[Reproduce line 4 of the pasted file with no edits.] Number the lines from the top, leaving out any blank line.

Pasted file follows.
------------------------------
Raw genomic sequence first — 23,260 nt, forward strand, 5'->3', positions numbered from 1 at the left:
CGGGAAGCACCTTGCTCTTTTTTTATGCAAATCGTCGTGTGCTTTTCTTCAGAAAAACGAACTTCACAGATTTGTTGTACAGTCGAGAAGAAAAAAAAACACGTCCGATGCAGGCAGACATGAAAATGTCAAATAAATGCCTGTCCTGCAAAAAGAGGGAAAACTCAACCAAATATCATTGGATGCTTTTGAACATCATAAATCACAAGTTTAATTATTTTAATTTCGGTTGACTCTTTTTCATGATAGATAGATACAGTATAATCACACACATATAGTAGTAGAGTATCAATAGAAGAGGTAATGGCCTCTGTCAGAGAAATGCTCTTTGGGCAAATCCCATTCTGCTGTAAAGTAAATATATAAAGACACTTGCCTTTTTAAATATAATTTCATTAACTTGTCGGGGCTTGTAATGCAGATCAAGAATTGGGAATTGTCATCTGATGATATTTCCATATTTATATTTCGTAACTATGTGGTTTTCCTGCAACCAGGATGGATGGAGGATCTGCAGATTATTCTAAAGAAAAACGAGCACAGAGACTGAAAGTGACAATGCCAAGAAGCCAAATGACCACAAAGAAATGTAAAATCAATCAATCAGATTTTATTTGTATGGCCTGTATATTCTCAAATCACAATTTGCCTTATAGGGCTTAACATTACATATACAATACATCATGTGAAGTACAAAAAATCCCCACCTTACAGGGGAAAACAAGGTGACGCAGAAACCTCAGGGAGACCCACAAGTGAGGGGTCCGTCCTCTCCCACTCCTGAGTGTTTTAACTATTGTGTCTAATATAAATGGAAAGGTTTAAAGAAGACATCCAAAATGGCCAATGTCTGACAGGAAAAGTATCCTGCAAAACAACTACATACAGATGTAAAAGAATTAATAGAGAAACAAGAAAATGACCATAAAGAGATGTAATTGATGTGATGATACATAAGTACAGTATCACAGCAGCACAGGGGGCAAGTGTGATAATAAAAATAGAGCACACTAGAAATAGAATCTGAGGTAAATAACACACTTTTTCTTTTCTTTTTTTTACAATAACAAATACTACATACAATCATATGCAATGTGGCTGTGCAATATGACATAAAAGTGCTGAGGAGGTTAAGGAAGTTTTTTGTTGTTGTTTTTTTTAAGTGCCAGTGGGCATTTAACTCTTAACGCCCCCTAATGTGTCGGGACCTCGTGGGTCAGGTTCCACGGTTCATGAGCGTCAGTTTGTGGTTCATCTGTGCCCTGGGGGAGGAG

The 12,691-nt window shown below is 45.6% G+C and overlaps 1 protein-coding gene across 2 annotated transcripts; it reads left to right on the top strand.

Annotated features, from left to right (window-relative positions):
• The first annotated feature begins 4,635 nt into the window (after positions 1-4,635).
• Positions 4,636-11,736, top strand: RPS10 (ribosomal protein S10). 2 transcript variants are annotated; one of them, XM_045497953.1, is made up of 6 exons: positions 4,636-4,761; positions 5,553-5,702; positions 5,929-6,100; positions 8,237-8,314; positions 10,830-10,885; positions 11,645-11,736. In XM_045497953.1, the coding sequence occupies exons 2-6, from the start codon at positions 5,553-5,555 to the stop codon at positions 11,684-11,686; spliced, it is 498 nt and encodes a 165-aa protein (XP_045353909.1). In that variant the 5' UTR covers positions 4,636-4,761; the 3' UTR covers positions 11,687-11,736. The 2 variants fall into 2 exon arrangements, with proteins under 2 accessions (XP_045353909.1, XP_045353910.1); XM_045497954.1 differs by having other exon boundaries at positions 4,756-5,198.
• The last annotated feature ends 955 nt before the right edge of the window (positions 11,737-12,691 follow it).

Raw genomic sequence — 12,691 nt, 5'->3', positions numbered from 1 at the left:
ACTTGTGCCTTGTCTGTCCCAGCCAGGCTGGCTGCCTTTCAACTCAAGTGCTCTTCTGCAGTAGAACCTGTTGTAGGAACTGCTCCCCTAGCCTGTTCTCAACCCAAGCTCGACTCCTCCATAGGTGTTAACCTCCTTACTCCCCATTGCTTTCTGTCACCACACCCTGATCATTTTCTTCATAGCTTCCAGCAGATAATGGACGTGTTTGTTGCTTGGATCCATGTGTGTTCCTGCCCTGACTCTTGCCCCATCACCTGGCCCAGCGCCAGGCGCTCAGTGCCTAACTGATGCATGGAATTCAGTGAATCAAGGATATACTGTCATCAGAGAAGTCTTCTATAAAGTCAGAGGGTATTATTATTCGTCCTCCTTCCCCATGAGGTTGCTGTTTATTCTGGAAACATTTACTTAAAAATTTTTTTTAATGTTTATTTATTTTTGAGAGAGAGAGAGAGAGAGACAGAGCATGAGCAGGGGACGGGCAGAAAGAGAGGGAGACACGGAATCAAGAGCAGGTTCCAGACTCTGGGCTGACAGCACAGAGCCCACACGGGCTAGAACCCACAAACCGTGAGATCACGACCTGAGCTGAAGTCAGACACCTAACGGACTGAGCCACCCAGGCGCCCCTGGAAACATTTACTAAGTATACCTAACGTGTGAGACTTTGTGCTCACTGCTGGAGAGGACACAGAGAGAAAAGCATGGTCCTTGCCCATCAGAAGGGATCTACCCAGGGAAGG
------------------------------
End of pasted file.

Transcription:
Annotated features, from left to right (window-relative positions):